The Vegetarian

Thoughts tvbyhk by Han King, Hogarth 2015 (orig 2007), 188 pages

Translated from the Korean by Deborah Smith

Winner of the Man Booker International Prize 2015

Challenge:  Prize Winners?  Translated Works?
Genre: Asian Lit
Type/Source: Hardback / Gift from Ruthiella – THANKS!
 Why I read this now: A book in hand will get read.

MOTIVATION for READING: Ruthiella was kind enough to send it to me. I ran out of books on the boat (well, I have two, I think, on my Kindle yet?)

WHAT’s it ABOUT: A young woman, Yeong-hye, is assaulted by horrific dreams (and is also married to a cad.) She decides to forego eating meat because of these dreams and this upsets pretty much EVERYONE. Told from three perspectives — the cad of a husband, her sister’s husband and her sister — and not Yeong-hye, though we do see bits of her dreams.

In the words of The Guardian:

“Dark dreams, simmering tensions, chilling violence . . .  This South Korean novel is a feast . . . It is sensual, provocative, and violent, ripe with potent images, startling colors, and disturbing questions. . . Sentence by sentence, The Vegetarian is an extraordinary experience. . . [It] will be hard to beat.”

WHAT’s GOOD: Oh, it is deliciously disturbing. The writing IS lyrical, the images are startling, the mood is darkly apprehensive.

As LINDA says in the blurbs at the beginning of my copy of the book:

“[A] bloodcurdlingly beautiful, sinister book.”

FINAL THOUGHTS: A perfect book for RIP if you don’t get to it before this fall.

RATING: Four slices of pie. No pastries mentioned but I think every fruit available in Korea might make an appearance. Lots of food descriptions.

fourpie

 

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Copyright © 2007-2016. Care’s Online Book Club. All rights reserved. This post was originally posted by Care from Care’s Online Book Club.  It should not be reproduced without express written permission.

Everything She Forgot

Thoughts esfbylb by Lisa Ballantyne, Wm Morrow Imprint of HarperCollinsPubs 2015, 415 of pages

Genre: Thriller
Type/Source: eBook /  Amazon for Kindle
 Why I read this now:  One of the few books on my Kindle.

MOTIVATION for READING: I don’t recall anymore where I heard about this but I think this was a recommendation by a friend in my Mass Book Club.

WHAT’s it ABOUT: A teacher is involved in a fiery crash due to winter weather on an interstate. Though relatively free from physical injury, our MC suffers some PTSD and memories from her childhood start bubbling up — she is confused and stressed by her not remembering things. The man who pulled her from the car just in time is in a coma and she is a bit obsessed with visiting him.

Alternately, the story switches to the past when a young girl is kidnapped. Going back and forth in this past time frame is ‘adventure’ of the kidnapper and the girl against the journalist who figures out who has her and where they are going and attempts a ‘rescue’.

WHAT’s GOOD: The pacing is fine, I guess. The setting would be appealing to those who have visited Scotland and England, I suppose.

SPOILERs AHEAD?!?!?!?!??!?!

What’s NOT so good: The plot reveal is not rushed but neither is it particularly suspenseful. It’s not too hard to figure out that our MC has suppressed her memories of being kidnapped as a child (doh – it’s the title!) nor is it a big leap to find out that the man who rescues her in the now time is/was the kidnapper (who happens to be her ‘real’ father or — as a friend of mine would say — her ‘bio-dad’.)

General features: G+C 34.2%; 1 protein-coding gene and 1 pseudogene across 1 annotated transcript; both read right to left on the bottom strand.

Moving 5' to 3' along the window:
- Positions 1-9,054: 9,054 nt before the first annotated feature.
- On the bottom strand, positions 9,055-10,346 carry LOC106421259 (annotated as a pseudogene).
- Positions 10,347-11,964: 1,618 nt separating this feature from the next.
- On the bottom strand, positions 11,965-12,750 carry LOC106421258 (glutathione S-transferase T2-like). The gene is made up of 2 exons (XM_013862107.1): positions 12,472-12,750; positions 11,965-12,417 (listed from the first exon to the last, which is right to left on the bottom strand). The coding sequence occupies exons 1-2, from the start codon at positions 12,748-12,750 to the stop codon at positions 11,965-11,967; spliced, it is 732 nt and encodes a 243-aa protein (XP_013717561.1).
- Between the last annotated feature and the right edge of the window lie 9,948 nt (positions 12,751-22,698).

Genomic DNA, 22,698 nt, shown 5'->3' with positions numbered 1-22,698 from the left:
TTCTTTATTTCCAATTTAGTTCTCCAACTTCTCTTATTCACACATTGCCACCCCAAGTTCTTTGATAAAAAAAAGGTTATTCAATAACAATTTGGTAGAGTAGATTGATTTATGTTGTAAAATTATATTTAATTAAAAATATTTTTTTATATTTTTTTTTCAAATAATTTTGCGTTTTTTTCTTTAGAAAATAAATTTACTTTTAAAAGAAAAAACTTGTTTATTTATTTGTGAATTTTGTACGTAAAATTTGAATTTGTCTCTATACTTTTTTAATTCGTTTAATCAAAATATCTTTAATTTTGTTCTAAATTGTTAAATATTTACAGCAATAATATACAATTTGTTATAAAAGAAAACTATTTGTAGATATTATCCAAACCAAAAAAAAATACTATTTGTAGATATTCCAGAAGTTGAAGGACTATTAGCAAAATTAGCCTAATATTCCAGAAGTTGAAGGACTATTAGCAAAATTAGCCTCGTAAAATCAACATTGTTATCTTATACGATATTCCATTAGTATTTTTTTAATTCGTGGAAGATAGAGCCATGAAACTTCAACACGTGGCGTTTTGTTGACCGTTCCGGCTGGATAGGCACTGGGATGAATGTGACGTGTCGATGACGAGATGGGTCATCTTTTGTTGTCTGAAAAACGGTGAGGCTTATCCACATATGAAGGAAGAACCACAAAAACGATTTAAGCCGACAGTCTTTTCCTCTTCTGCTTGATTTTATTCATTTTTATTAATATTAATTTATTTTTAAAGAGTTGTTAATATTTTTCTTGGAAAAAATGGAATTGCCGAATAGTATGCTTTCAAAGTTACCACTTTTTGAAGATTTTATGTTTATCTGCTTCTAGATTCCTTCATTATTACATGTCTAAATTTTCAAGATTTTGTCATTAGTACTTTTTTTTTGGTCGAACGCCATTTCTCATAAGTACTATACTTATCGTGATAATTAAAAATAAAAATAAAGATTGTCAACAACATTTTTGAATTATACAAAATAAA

FINAL THOUGHTS: I found the book predictable but worse, I found it violent. I did NOT like the journalist and we aren’t supposed to but he was a person I found revolting on every level. And yet, he wasn’t the evil character we were supposed to dislike (like in a King novel). I just didn’t like the story, it wasn’t for me. I know good friends who liked this book very much so I really don’t want to turn anyone away from it as a bad book – it could be a perfectly fine thriller set in the UK. I just didn’t like it.

You know, like how some people LOVE coconut and other don’t like coconut? It’s not that coconut is BAD…

I did finish it and maybe that is another reason I didn’t enjoy – I felt I had to know and kept reading but I really didn’t WANT to keep reading knowing that I didn’t like it. But I had to know if I guessed right. I did.

PIE:  Strawberry tarts, steak and kidney pie, and the ol’ rhyme about Georgie:

Georgie Porgie puddin’ and pie, kiss the girls and made them cry,

When the boys came out to play, Georgie Porgie ran away.”

 

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Copyright © 2007-2016. Care’s Online Book Club. All rights reserved. This post was originally posted by Care from Care’s Online Book Club.  It should not be reproduced without express written permission.

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Unaccustomed Earth

Thoughts uebyjl by Jhump Lahiri, Random House Vintage Contemporaries 2009 (orig 2008), 333 pages

MOTIVATION for READING:  I have had this copy in my house far too long. I was needing, craving a short story experience. Only fitting it be a collection by such a skilled writer.

WHAT’s it ABOUT:  Again, I am “Bad, bad Care” because I do not have my copy in my hands for reference. This is particularly tricky when reviewing a collection. I gave this book to my friend in Rhode Island. I am in North Carolina. I could wait but I just want to get this list of review posts DONE already! Nobody reads these anyway, amirite? No, I know that is silly, you are reading this right now, aren’t you? Thank you. Smile and shake your head in disbelief. Lahiri deserves better treatment, I realize.